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La Jolla Cove

1100 Coast Blvd
La Jolla, California 92037-3600

© 2002-2005 Kenneth & Gabrielle Adelman, California Coastal Records Project
An aerial view of the La Jolla Cove area. The Cove (left), Point La Jolla aka "Alligator Head" (center), then Boomers (right).

la jolla cove
© 2001,
The beach at La Jolla Cove.

photo of the restrooms at La Jolla Cove
© 2003
Diver-friendly facilities at La Jolla Cove include public restrooms and showers

Dive Plans
Kelp Beds
Little Wall

La Jolla Cove is one of the most renowned dive sites in San Diego. Set in picturesque La Jolla California, the Cove offers many interesting reef areas, caves and kelp. This is a great place for underwater photographers, videographers, deep divers and night divers alike.

There is an abundance of marine life at the Cove, mostly because it is part of the La Jolla Park Ecological Reserve, so no hunting of any kind is permitted. The marine biodiversity is partially sustained by the nutrient-rich water, which is the result of upwelling from the nearby La Jolla Submarine Canyons. A number of harbor seals frequent the area and will occasionally join you on your dive. Sometimes the seals will come in close to take a peek at you, other times they just zoom by you, seemingly to prove who the better swimmer is.

The kelp beds are located about 400 yards northwest of the Cove.

History of La Jolla Cove
In 1887, the area surrounding La Jolla Cove was called "La Jolla Park". On October 18, 1927, the park was renamed Ellen Browning Scripps Park in recognition of the contributions that she made to Scripps and La Jolla.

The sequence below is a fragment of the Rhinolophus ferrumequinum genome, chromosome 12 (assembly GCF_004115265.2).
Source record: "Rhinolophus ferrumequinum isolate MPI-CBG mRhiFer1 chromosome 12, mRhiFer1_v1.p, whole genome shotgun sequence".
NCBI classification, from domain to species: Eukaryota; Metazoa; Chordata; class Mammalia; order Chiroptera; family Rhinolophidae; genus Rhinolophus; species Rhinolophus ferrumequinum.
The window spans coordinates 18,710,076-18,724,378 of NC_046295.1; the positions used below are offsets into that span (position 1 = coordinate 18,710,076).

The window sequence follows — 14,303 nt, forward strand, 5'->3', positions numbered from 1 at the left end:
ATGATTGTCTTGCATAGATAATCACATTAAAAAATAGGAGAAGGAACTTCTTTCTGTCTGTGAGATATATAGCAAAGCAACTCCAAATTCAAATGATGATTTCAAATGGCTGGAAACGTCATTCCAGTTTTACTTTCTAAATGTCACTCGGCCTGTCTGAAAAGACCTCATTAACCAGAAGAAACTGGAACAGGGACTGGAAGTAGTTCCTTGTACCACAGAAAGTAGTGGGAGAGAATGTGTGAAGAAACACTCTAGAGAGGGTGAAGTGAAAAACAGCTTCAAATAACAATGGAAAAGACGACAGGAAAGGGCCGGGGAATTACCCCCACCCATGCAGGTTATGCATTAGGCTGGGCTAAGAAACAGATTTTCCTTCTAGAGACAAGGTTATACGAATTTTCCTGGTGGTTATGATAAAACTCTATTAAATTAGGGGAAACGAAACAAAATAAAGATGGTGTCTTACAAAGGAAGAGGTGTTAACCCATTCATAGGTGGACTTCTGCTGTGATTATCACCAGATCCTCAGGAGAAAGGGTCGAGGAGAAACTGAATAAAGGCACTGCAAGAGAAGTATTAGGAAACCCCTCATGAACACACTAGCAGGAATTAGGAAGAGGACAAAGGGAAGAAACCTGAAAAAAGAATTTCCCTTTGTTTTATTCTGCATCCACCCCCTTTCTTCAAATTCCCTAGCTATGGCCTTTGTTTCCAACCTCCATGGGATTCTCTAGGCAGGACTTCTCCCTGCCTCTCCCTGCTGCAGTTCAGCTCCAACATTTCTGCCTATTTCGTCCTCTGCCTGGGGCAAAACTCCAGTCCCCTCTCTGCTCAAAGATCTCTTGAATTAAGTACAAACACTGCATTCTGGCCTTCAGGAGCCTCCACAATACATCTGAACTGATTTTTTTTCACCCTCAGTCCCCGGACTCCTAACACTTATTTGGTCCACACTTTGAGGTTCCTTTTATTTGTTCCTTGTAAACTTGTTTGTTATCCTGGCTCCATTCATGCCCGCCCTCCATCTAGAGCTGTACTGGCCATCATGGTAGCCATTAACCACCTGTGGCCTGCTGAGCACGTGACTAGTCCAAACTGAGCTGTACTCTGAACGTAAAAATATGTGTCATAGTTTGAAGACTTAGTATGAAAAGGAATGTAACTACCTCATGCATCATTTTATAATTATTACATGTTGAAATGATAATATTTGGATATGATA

General Considerations
Weather conditions can greatly affect the quality and safety of this dive. Diving conditions at the Cove can vary from excellent to awful, depending mainly on the visibility, swell and surge. Frequently updated diving conditions can be obtained by calling the San Diego Beach and Weather Report at 619-221-8824.

A great variety of marine life can be found in the waters off La Jolla. While diving at the Cove is generally considered very safe, please be aware of potentially hazardous marine life including kelp, rockfish, stingrays, moray eels, harbor seals, and an occasional blue shark. It is advisable to familiarize yourself with the local sea life, either with reading materials or through briefing by lifeguards or local divers.

La Jolla Cove is a very popular destination, not just with divers, but also tourists, locals, sightseers and many others.

There are benches, public rest rooms, telephones and showers in Scripps Park, conveniently located next to the stairs down to the Cove. There is a lifeguard station directly above the Cove and lifeguards are on duty year round. The lifeguard station opens at 9am in the summer and as late as 10am at other times of the year. The station closes at dusk. When planning your dive, it's a good idea to confirm hours of operations with the lifeguards.

Designated parking is available along Coast Boulevard, but competition for an open space is often fierce, especially near the entrance to the Cove. Three hour weekday parking limits are strictly enforced, but weekends are unlimited. It is always advisable to check the signs before leaving your car. Paid parking is also available in downtown La Jolla and across the street from the Cave Shop.

What's Nearby
Cody's an American Place
Goldfish Point
La Jolla Cove Suites
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